More than a thousand women, largely doctors and bankers, wore traditional sarees to Britain's most prestigious Royal Ascot race meeting on Thursday, 16 June.
The Queen, who recently celebrated her platinum jubilee, frequently visits this occasion. The saree-clad women, many of Indian origin, showcased India's culture on a worldwide fashion platform.
The initiative started by Dr Dipti Jain aimed to draw attention to the plight of Indian weavers, especially in the aftermath of the COVID outbreak.
Jain wore a saree with Big Ben, the London and Kolkata skylines, the Union Jack, and the Tower of London imprinted on it. The saree was hand-embroidered by an artisan from West Bengal, named Rupa Khatun.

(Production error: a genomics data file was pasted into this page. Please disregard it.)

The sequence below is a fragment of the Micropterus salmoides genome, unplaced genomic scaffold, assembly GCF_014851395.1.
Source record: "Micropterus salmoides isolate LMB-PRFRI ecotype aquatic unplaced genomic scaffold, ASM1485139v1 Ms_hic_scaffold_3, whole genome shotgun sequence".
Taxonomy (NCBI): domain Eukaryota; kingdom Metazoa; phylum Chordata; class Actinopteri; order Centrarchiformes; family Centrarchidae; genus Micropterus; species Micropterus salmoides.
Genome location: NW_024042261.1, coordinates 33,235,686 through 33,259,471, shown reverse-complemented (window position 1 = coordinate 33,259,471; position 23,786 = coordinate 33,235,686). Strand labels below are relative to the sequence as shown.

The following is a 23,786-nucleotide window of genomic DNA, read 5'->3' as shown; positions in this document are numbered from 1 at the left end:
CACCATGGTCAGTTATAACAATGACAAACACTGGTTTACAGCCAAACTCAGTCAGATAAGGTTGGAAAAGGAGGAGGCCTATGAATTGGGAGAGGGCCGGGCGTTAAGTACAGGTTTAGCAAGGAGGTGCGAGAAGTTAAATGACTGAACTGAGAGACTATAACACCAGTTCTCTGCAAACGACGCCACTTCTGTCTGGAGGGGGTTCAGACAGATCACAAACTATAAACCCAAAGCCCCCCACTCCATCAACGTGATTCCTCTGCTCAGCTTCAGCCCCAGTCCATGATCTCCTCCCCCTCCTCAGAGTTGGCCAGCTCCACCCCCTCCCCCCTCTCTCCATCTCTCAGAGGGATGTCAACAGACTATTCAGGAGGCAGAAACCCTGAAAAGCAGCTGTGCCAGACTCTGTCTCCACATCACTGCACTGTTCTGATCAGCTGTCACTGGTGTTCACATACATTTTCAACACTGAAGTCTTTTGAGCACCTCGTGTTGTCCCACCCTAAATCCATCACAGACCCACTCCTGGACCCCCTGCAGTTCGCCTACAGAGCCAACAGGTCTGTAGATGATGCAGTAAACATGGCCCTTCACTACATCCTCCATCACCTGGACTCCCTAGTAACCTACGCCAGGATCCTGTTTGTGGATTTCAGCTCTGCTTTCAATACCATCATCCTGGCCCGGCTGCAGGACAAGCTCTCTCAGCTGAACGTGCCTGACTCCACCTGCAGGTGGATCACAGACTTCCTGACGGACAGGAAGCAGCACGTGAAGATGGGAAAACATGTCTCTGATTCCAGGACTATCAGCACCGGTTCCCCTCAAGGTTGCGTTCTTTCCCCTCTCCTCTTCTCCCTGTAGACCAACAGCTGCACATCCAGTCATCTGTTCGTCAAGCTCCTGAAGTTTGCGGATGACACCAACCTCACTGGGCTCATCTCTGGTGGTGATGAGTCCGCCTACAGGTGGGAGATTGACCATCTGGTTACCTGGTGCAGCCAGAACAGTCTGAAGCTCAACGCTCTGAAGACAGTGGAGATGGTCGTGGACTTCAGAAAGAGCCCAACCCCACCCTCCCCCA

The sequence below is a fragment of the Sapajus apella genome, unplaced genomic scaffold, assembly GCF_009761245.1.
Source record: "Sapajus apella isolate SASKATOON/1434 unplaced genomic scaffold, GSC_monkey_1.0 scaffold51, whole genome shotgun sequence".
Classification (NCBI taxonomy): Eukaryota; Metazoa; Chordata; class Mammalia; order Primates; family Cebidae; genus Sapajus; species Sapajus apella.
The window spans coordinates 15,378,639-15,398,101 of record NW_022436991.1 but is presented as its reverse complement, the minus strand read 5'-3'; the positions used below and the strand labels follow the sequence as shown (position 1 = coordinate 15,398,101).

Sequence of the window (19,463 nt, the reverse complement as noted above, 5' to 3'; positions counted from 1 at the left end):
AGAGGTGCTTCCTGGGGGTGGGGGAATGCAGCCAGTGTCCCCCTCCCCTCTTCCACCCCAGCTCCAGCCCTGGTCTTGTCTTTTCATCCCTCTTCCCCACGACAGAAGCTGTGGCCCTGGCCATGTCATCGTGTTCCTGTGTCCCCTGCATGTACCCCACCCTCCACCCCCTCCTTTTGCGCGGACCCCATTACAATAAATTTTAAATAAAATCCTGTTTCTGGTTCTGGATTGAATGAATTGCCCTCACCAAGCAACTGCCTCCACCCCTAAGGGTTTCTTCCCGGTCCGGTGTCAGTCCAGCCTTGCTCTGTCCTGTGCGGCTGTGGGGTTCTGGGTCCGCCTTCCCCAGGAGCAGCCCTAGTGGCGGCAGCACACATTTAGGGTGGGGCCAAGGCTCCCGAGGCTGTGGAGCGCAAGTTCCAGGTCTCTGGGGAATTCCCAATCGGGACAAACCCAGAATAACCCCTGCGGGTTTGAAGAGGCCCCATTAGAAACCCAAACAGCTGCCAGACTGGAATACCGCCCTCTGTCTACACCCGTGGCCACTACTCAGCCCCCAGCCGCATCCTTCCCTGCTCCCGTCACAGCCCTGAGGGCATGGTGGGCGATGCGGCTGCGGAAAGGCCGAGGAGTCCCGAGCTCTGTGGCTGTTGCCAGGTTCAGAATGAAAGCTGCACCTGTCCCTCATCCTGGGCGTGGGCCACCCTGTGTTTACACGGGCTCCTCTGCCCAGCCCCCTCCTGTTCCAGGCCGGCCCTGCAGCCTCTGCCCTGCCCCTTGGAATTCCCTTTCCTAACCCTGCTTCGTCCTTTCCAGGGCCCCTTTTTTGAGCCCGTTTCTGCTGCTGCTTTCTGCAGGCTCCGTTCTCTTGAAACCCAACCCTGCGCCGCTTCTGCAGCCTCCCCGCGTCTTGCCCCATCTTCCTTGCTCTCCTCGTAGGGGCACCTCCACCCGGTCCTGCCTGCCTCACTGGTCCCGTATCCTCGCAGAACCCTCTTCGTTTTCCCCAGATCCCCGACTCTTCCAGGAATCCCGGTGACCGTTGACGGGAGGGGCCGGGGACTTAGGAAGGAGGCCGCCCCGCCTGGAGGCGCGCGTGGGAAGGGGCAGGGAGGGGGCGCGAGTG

“I am so happy that I am getting recognised. As of now, I just give my sarees to the middleman who sells it to the market. No one gives us any recognition. I am really proud of this saree. It has received such massive appreciation," Khatun told The Times of India.
"This is a wonderful initiative and so worthwhile, we welcome them all at Royal Ascot," an Ascot spokesperson told the newspaper.
The Royal Ascot
Royal Ascot, the famous race meeting in the United Kingdom, attracts many of the world's best racehorses to compete for millions of pounds in prize money. Each year, eighteen group races are held and transmitted to audiences in nearly 200 countries across the world.
Royal Ascot has been held every year since its inception in 1711 by Queen Anne. It has 11 monarchs as patrons and is essentially a Royal summer get-together.
The Royal Enclosure has the tightest Dress Code, with males wearing grey, navy, or black morning dress and a top hat, and women wearing formal daywear and a hat.
At an event which sees the best of fashion, the diversity of Indian states was on full display.
(With inputs from The Times of India)
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